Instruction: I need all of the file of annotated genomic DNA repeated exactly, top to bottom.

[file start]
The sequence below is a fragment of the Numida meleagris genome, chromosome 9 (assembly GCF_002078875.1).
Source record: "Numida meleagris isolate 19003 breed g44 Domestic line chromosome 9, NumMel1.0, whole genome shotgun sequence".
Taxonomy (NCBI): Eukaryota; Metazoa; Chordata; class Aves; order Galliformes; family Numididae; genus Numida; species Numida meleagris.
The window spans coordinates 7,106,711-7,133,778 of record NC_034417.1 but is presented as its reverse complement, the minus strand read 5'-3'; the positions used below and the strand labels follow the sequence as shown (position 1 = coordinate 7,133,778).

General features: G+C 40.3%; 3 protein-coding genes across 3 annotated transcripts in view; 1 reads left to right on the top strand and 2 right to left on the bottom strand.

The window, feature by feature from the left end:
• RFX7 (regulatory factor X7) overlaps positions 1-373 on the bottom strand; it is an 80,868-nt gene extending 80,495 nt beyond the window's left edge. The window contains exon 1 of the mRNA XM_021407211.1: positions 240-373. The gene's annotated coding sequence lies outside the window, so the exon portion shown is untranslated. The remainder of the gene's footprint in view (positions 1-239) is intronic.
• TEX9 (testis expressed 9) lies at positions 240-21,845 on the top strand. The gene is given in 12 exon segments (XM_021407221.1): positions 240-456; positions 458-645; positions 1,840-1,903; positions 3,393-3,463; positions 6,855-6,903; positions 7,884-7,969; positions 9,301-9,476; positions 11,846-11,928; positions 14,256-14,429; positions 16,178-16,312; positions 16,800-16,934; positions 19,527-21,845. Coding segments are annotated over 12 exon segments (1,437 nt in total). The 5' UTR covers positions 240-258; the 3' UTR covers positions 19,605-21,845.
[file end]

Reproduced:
The sequence below is a fragment of the Numida meleagris genome, chromosome 9 (assembly GCF_002078875.1).
Source record: "Numida meleagris isolate 19003 breed g44 Domestic line chromosome 9, NumMel1.0, whole genome shotgun sequence".
Taxonomy (NCBI): Eukaryota; Metazoa; Chordata; class Aves; order Galliformes; family Numididae; genus Numida; species Numida meleagris.
The window spans coordinates 7,106,711-7,133,778 of record NC_034417.1 but is presented as its reverse complement, the minus strand read 5'-3'; the positions used below and the strand labels follow the sequence as shown (position 1 = coordinate 7,133,778).

General features: G+C 40.3%; 3 protein-coding genes across 3 annotated transcripts in view; 1 reads left to right on the top strand and 2 right to left on the bottom strand.

The window, feature by feature from the left end:
• RFX7 (regulatory factor X7) overlaps positions 1-373 on the bottom strand; it is an 80,868-nt gene extending 80,495 nt beyond the window's left edge. The window contains exon 1 of the mRNA XM_021407211.1: positions 240-373. The gene's annotated coding sequence lies outside the window, so the exon portion shown is untranslated. The remainder of the gene's footprint in view (positions 1-239) is intronic.
• TEX9 (testis expressed 9) lies at positions 240-21,845 on the top strand. The gene is given in 12 exon segments (XM_021407221.1): positions 240-456; positions 458-645; positions 1,840-1,903; positions 3,393-3,463; positions 6,855-6,903; positions 7,884-7,969; positions 9,301-9,476; positions 11,846-11,928; positions 14,256-14,429; positions 16,178-16,312; positions 16,800-16,934; positions 19,527-21,845. Coding segments are annotated over 12 exon segments (1,437 nt in total). The 5' UTR covers positions 240-258; the 3' UTR covers positions 19,605-21,845.